Full disclosure: I make my living creating, enhancing and protecting brand reputations. That said, the ability of politicians and celebrities to reinvent themselves and make successful comebacks to public life never ceases to amaze me.
The country - and Washington, DC as a microcosm - have short memories. Despite the fact that the internet age means that nothing is ever truly forgotten (although you can pay companies tens of thousands of dollars to attempt to push content to a search engine's second page), people in the public eye are often quite successful in creating a comeback that not only causes scandals of the past to disappear, but catapults them into greater stardom.
So how do these individuals get a second chance?
Step 1: Introspection and time to reflect - The first thing a crisis communications professional will advise someone in public life facing a scandal is to retreat into their private life. They will warn not to speak to media on the emotional heels of an incident. You'll often see someone - like Senator David Vitter after being tied to an escort service - ask for privacy as he reflects or makes amends with loved ones, spiritual advisers, medical professionals, [insert support system]... Senator Vitter was re-elected following his scandal and is leading the polls to become the next Governor of Louisiana.
Step 2: Blame the media - Hollywood blames the paparazzi; Washington blames the 24-hour news cycle. Arguably, if you weren't doing something wrong, neither would catch you doing it. That said, many individuals in the public eye rely on the tried and true deflection of responsibility by claiming that media obsession is stoking untrue rumors. For Congressman Michael Grimm, while threatening a reporter didn't make his criminal issues go away, it did get him re-elected.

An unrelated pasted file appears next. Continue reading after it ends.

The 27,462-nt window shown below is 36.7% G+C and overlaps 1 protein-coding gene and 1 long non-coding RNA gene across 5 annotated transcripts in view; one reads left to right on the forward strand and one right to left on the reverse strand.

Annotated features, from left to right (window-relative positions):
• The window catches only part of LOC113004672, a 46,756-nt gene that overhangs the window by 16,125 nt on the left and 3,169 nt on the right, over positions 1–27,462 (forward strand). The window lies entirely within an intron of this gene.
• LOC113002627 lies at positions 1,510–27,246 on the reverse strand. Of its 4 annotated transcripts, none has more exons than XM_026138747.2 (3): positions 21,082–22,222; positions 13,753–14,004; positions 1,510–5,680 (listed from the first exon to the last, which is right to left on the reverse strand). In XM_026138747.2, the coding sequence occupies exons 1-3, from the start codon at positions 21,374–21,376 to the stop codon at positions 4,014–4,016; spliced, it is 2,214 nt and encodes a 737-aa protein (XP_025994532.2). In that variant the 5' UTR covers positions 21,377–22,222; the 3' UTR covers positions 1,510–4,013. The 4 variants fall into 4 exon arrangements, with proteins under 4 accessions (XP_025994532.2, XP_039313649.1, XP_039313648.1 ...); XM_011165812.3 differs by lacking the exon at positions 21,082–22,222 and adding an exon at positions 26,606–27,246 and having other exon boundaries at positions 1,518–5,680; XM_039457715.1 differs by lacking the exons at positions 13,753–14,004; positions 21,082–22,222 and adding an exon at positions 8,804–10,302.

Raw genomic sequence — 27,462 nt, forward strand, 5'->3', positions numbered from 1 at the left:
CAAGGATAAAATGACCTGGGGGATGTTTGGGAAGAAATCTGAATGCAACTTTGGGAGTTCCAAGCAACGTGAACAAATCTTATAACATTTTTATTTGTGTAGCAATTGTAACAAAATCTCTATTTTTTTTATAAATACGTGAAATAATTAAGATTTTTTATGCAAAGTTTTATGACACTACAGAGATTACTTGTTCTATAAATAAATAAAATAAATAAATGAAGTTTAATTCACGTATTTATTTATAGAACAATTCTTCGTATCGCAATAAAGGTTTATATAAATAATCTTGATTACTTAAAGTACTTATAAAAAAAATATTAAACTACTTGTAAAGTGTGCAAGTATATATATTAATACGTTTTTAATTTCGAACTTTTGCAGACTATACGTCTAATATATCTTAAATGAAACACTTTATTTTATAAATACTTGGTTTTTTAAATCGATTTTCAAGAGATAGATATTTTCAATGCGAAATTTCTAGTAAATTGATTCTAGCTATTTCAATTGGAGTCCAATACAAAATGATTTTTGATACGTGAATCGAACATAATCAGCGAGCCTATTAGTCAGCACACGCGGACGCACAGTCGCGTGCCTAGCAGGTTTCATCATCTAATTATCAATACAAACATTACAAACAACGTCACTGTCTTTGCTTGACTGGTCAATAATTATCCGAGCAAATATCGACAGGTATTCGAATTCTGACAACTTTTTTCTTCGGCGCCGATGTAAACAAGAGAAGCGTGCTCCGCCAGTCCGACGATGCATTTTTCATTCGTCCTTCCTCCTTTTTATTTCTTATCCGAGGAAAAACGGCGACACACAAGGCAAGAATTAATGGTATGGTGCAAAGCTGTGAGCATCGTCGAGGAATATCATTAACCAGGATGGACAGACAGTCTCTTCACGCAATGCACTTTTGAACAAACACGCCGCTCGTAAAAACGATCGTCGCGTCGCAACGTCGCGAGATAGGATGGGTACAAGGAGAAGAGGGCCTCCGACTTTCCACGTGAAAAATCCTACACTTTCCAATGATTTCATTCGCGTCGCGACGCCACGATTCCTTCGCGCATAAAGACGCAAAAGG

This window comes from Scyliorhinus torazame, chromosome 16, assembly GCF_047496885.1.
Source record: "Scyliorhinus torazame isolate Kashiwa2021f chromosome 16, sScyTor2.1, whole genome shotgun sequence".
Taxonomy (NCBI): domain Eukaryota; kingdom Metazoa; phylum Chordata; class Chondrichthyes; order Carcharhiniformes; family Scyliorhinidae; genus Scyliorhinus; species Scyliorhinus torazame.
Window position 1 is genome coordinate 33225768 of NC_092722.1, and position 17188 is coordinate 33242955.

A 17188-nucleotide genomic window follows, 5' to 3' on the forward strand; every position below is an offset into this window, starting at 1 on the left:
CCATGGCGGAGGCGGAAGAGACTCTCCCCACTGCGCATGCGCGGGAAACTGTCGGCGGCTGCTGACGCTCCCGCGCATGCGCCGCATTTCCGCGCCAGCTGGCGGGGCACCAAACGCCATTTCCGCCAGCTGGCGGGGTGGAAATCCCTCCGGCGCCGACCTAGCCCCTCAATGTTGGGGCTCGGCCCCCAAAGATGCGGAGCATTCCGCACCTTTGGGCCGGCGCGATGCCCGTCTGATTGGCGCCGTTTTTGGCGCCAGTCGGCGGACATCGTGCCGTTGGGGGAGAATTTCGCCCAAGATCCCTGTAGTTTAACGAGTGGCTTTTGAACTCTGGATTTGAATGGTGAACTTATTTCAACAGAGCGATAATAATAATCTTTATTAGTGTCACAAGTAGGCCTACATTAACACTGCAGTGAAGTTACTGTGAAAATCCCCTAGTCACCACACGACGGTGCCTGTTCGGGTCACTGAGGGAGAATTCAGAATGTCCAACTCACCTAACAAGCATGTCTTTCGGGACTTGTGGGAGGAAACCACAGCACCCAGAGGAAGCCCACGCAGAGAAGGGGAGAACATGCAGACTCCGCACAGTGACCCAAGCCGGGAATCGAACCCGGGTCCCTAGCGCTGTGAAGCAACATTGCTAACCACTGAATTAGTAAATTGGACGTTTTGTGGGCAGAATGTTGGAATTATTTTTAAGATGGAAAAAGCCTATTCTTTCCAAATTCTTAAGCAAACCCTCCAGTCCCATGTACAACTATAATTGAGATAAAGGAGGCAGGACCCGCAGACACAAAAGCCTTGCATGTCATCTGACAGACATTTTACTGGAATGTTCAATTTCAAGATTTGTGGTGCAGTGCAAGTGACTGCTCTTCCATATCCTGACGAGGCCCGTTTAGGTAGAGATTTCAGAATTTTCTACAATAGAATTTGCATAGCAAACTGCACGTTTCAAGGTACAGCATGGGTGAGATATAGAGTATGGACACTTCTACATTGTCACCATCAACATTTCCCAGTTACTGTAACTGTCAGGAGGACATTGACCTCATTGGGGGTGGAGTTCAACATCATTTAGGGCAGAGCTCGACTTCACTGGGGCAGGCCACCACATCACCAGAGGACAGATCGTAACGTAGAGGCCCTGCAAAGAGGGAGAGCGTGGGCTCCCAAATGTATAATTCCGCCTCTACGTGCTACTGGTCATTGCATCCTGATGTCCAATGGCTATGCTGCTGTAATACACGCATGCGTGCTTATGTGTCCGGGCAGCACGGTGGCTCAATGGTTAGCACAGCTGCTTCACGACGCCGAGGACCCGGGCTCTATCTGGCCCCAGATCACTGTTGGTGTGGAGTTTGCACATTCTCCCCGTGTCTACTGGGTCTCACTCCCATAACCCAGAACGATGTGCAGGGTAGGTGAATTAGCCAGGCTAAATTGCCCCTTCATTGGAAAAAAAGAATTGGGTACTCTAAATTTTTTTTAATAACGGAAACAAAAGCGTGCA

Step 3: Unadulterated apology - As multiple professional athletes have demonstrated, personal failures can be forgiven as long as players can make the first down, or complete the pass. Ray Rice has taken time, he's reflected, he's deflected, and now, finally he has apologized for assaulting his partner. One might argue that the only person he owes an apology to is his wife. But in reality, he has to show contrition to make it easier for another team to hire him, and thus has now apologized to not only his team and its leadership, but an entire city.
Step 4: Humility during exclusive interview (most often on television) - Reese Witherspoon has long held a place in the public's heart. So when she was arrested for disorderly conduct and caught on video being aggressive and obnoxious to a police officer - "Do you know who I am?!" - the facade cracked. Suddenly America's sweetheart was human. When Witherspoon re-entered public life, she was humbled and vulnerable, on Good Morning America. Now she's an Oscar nominee.
These individuals may not have been convicted of anything, but they had been found guilty in the court of public opinion for their behavior. Their actions destroyed the public fantasy that their communications teams had created. Thus, they had to carefully and patiently plot their comeback.
We may be at the very beginning stages of seeing these steps repeated in another high-profile matter. Brian Williams, who has become one of the most beloved and watched journalists on television, is in the midst of an investigation that may be far from over. He is taking a break, albeit not one of his own choosing. While I think it will be more difficult for a charter member of the media to blame it, only time will tell whether that will be part of the comeback strategy. But you can rest assured that as he ponders his return to public life, it will surely include an exclusive interview and yet another public apology.
As sure as he brought his current issues on himself, it will be up to Williams to determine the path his comeback will take, and up to him to determine when it will begin.
But if history is any indication, it's his for the taking.